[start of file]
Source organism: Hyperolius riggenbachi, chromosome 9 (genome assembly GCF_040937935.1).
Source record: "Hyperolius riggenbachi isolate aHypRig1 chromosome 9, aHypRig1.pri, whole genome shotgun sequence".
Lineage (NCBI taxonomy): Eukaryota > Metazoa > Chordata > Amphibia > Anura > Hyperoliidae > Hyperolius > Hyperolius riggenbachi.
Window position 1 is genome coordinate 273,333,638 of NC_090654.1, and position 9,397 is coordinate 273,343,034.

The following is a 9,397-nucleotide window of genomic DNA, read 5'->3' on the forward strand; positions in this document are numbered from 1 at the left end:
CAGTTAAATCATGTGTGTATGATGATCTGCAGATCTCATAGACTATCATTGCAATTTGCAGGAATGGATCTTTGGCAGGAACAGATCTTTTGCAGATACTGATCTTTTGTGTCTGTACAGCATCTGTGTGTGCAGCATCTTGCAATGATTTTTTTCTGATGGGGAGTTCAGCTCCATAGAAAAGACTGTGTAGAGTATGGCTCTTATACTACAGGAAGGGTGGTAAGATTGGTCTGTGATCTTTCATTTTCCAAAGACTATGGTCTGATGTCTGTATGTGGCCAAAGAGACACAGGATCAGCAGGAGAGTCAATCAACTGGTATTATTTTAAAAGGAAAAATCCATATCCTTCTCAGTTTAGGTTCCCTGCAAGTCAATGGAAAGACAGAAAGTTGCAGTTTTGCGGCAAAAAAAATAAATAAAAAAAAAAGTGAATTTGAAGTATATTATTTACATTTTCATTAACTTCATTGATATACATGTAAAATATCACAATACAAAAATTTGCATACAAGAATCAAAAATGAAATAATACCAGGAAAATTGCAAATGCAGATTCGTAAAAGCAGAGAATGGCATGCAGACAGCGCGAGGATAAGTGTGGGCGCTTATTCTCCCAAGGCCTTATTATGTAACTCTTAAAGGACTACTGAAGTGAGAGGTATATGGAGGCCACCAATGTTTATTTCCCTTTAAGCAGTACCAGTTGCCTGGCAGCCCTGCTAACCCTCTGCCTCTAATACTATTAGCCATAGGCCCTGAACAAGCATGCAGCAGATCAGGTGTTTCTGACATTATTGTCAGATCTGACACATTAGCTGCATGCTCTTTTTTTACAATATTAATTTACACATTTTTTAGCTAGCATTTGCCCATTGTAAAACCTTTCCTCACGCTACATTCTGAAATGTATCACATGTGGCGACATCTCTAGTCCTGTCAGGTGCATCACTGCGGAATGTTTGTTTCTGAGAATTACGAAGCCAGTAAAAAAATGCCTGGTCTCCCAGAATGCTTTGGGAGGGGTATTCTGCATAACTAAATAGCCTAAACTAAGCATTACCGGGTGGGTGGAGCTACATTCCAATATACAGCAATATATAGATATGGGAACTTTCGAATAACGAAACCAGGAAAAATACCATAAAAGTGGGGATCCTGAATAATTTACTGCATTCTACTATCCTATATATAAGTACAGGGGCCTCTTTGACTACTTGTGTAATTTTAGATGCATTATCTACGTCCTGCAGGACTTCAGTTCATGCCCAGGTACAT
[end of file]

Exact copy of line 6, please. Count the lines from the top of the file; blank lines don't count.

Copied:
CAGTTAAATCATGTGTGTATGATGATCTGCAGATCTCATAGACTATCATTGCAATTTGCAGGAATGGATCTTTGGCAGGAACAGATCTTTTGCAGATACTGATCTTTTGTGTCTGTACAGCATCTGTGTGTGCAGCATCTTGCAATGATTTTTTTCTGATGGGGAGTTCAGCTCCATAGAAAAGACTGTGTAGAGTATGGCTCTTATACTACAGGAAGGGTGGTAAGATTGGTCTGTGATCTTTCATTTTCCAAAGACTATGGTCTGATGTCTGTATGTGGCCAAAGAGACACAGGATCAGCAGGAGAGTCAATCAACTGGTATTATTTTAAAAGGAAAAATCCATATCCTTCTCAGTTTAGGTTCCCTGCAAGTCAATGGAAAGACAGAAAGTTGCAGTTTTGCGGCAAAAAAAATAAATAAAAAAAAAAGTGAATTTGAAGTATATTATTTACATTTTCATTAACTTCATTGATATACATGTAAAATATCACAATACAAAAATTTGCATACAAGAATCAAAAATGAAATAATACCAGGAAAATTGCAAATGCAGATTCGTAAAAGCAGAGAATGGCATGCAGACAGCGCGAGGATAAGTGTGGGCGCTTATTCTCCCAAGGCCTTATTATGTAACTCTTAAAGGACTACTGAAGTGAGAGGTATATGGAGGCCACCAATGTTTATTTCCCTTTAAGCAGTACCAGTTGCCTGGCAGCCCTGCTAACCCTCTGCCTCTAATACTATTAGCCATAGGCCCTGAACAAGCATGCAGCAGATCAGGTGTTTCTGACATTATTGTCAGATCTGACACATTAGCTGCATGCTCTTTTTTTACAATATTAATTTACACATTTTTTAGCTAGCATTTGCCCATTGTAAAACCTTTCCTCACGCTACATTCTGAAATGTATCACATGTGGCGACATCTCTAGTCCTGTCAGGTGCATCACTGCGGAATGTTTGTTTCTGAGAATTACGAAGCCAGTAAAAAAATGCCTGGTCTCCCAGAATGCTTTGGGAGGGGTATTCTGCATAACTAAATAGCCTAAACTAAGCATTACCGGGTGGGTGGAGCTACATTCCAATATACAGCAATATATAGATATGGGAACTTTCGAATAACGAAACCAGGAAAAATACCATAAAAGTGGGGATCCTGAATAATTTACTGCATTCTACTATCCTATATATAAGTACAGGGGCCTCTTTGACTACTTGTGTAATTTTAGATGCATTATCTACGTCCTGCAGGACTTCAGTTCATGCCCAGGTACAT